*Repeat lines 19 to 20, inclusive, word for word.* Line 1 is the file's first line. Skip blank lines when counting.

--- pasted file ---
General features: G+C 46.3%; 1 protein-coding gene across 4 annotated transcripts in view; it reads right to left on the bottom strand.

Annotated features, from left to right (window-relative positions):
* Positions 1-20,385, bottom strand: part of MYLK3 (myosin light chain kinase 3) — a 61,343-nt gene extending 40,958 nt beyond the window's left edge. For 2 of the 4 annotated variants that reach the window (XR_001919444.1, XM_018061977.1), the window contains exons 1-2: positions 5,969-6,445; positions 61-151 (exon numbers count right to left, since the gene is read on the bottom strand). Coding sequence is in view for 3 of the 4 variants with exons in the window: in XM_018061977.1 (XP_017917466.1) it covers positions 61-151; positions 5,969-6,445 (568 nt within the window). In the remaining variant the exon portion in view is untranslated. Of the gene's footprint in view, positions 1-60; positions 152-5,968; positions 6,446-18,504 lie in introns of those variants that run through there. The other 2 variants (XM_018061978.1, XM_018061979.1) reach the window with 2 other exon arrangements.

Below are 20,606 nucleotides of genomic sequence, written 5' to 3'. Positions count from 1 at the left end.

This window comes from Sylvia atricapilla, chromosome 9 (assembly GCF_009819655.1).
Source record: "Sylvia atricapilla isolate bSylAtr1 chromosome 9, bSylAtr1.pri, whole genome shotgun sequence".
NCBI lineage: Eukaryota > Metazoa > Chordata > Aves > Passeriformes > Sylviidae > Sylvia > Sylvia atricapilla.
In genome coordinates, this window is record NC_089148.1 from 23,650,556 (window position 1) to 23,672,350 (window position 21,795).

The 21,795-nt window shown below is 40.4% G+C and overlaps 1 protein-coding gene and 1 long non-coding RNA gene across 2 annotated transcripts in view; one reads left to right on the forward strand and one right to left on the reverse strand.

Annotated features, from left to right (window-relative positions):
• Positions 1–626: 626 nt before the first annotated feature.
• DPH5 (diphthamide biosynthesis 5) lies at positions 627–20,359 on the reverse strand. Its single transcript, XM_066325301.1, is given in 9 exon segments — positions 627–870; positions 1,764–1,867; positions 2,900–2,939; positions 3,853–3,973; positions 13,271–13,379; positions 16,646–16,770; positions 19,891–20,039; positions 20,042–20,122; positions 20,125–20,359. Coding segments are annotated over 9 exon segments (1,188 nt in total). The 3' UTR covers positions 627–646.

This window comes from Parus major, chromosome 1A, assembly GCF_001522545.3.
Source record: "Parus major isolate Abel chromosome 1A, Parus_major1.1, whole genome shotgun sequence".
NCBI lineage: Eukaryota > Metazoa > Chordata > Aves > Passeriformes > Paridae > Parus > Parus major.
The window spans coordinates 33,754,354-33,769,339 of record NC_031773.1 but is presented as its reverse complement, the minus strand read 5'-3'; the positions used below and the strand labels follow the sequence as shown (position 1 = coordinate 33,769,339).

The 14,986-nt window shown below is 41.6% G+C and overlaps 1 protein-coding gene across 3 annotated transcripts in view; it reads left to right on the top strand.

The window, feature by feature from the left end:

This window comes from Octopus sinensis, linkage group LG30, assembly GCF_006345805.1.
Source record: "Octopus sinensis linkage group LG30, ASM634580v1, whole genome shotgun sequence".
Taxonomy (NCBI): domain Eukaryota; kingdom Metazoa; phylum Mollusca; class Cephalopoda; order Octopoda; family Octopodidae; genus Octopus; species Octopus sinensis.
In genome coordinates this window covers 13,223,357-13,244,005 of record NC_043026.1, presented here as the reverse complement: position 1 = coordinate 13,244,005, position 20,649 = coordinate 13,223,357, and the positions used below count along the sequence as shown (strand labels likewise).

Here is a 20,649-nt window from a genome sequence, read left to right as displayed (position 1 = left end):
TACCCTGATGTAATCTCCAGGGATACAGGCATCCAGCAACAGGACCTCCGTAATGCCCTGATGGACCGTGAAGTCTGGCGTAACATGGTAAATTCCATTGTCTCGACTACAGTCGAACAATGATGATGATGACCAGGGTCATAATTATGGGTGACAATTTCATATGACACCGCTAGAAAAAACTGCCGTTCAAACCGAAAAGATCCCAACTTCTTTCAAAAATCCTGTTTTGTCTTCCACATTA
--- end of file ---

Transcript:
This window comes from Octopus sinensis, linkage group LG30, assembly GCF_006345805.1.
Source record: "Octopus sinensis linkage group LG30, ASM634580v1, whole genome shotgun sequence".